The plenary session of the General Council of the Judiciary (CGPJ) meets again this Tuesday at the request of the conservative members to vote on the candidacies to renew the Constitutional Court.
There is no prior agreement that makes it likely that no candidate will obtain the 11 necessary votes, because the members proposed by the PP continue to veto
to the progressive candidate, José Manuel Bandrés, and they want at all costs to impose a different name as a candidate for that bloc: this time, to the former president of the Fourth Chamber of the Supreme Court, María Luisa Segoviano, who retired two months ago.
The conservatives aspire for a member of the other sector to give them their vote and their eyes are on Enrique Lucas, proposed by the PNV and who abstained in the previous vote because his brother, Pablo Lucas, was one of the candidates.
He did not support the candidacy of Bandrés for the progressive sector in his day and the conservatives now aspire to support Segoviano.
The intervention of the Government to settle through a legal reform the blockade to the renewal of the Constitutional by the CGPJ has aggravated the division between blocks of the governing body of judges.
After three months of failed negotiations, the possibility of the Executive registering a bill to carry out its proposal —which would allow the candidate with the most votes from each group to be designated without the need for the other sector to support him— has altered the strategy, especially from the conservatives, who from betting on delaying the appointments and not proposing any candidate have gone on to seek that this be carried out when before proposing three different magistrates for the position.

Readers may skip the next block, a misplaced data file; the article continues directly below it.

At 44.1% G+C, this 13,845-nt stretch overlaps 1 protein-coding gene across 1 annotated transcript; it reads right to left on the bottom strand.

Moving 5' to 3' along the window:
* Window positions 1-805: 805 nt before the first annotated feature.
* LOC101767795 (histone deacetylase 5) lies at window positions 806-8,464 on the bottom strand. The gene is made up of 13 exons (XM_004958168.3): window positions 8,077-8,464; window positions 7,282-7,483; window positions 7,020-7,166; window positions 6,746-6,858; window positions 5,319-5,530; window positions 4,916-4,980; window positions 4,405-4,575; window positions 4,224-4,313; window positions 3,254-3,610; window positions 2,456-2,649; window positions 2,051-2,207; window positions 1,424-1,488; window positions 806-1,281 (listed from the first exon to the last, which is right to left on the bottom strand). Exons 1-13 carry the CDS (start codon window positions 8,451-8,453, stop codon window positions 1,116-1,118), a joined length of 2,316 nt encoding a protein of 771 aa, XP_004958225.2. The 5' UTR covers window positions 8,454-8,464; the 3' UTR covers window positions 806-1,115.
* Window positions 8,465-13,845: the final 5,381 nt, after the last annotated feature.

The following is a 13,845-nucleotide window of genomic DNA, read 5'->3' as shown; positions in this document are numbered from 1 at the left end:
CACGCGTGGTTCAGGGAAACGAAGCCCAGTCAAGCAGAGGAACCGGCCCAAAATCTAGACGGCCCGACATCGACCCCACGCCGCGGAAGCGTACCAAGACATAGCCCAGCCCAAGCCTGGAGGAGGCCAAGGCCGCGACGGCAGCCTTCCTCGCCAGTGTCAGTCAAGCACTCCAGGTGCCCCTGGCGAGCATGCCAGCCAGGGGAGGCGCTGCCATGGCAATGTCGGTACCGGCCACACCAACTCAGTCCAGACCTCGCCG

What has not changed is the priority of the councilors proposed by the PP: stop the appointment of Bandrés,
The conservatives tried last week to divide the progressive bloc by presenting as candidates the conservative César Tolosa and Pablo Lucas, Bandrés' partner in the Third Chamber of the Supreme Court and for whom some members of the progressive group were betting for the Constitutional.
But this sector, which after an internal vote had opted for Bandrés by six votes to one, en bloc respected that decision in the last plenary session, which frustrated the fracture sought by the conservatives, who have 10 votes and only need one to reach the necessary 11 (three-fifths of the 18 members remaining in a plenary session that has had its mandate expired for four years).
The councilors proposed by the PP are trying again now by putting the name of Segoviano on the table.
This time, in principle, there will be eight votes from the progressive sector at stake because the member Lucas, unless his brother is proposed at the last moment by a counselor, no longer has to abstain, as interpreted by the majority of members of the body consulted.
And the vote of this counselor, who was elected nine years ago at the proposal of the PNV, is what the conservatives are looking for, according to several members.